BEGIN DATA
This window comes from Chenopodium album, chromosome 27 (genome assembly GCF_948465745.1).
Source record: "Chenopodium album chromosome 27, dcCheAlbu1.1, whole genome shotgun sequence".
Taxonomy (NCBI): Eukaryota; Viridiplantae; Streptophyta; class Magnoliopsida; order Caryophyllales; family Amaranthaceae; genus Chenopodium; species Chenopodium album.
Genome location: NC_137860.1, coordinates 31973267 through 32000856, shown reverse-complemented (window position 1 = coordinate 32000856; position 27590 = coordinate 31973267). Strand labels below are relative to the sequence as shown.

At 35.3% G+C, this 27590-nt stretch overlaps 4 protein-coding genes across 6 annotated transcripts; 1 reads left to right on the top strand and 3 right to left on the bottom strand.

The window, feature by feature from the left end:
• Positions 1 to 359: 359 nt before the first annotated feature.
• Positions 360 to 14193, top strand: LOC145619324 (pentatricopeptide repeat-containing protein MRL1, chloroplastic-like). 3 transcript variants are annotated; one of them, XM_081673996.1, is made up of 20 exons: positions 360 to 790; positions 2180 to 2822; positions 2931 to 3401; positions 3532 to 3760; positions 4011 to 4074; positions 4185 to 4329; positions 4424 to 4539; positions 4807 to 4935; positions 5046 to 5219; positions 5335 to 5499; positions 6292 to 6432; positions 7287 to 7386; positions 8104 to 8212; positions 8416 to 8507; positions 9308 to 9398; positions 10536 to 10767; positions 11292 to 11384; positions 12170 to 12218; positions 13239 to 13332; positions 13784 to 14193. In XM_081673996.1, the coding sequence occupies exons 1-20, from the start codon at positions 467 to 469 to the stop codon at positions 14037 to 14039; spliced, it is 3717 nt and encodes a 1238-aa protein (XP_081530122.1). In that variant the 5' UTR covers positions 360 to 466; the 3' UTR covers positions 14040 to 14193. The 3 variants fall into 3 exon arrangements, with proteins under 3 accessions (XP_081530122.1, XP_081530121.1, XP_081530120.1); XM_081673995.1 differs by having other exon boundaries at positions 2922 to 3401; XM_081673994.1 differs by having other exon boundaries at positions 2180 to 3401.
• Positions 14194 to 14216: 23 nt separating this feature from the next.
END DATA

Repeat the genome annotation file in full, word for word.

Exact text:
This window comes from Chenopodium album, chromosome 27 (genome assembly GCF_948465745.1).
Source record: "Chenopodium album chromosome 27, dcCheAlbu1.1, whole genome shotgun sequence".
Taxonomy (NCBI): Eukaryota; Viridiplantae; Streptophyta; class Magnoliopsida; order Caryophyllales; family Amaranthaceae; genus Chenopodium; species Chenopodium album.
Genome location: NC_137860.1, coordinates 31973267 through 32000856, shown reverse-complemented (window position 1 = coordinate 32000856; position 27590 = coordinate 31973267). Strand labels below are relative to the sequence as shown.

At 35.3% G+C, this 27590-nt stretch overlaps 4 protein-coding genes across 6 annotated transcripts; 1 reads left to right on the top strand and 3 right to left on the bottom strand.

The window, feature by feature from the left end:
• Positions 1 to 359: 359 nt before the first annotated feature.
• Positions 360 to 14193, top strand: LOC145619324 (pentatricopeptide repeat-containing protein MRL1, chloroplastic-like). 3 transcript variants are annotated; one of them, XM_081673996.1, is made up of 20 exons: positions 360 to 790; positions 2180 to 2822; positions 2931 to 3401; positions 3532 to 3760; positions 4011 to 4074; positions 4185 to 4329; positions 4424 to 4539; positions 4807 to 4935; positions 5046 to 5219; positions 5335 to 5499; positions 6292 to 6432; positions 7287 to 7386; positions 8104 to 8212; positions 8416 to 8507; positions 9308 to 9398; positions 10536 to 10767; positions 11292 to 11384; positions 12170 to 12218; positions 13239 to 13332; positions 13784 to 14193. In XM_081673996.1, the coding sequence occupies exons 1-20, from the start codon at positions 467 to 469 to the stop codon at positions 14037 to 14039; spliced, it is 3717 nt and encodes a 1238-aa protein (XP_081530122.1). In that variant the 5' UTR covers positions 360 to 466; the 3' UTR covers positions 14040 to 14193. The 3 variants fall into 3 exon arrangements, with proteins under 3 accessions (XP_081530122.1, XP_081530121.1, XP_081530120.1); XM_081673995.1 differs by having other exon boundaries at positions 2922 to 3401; XM_081673994.1 differs by having other exon boundaries at positions 2180 to 3401.
• Positions 14194 to 14216: 23 nt separating this feature from the next.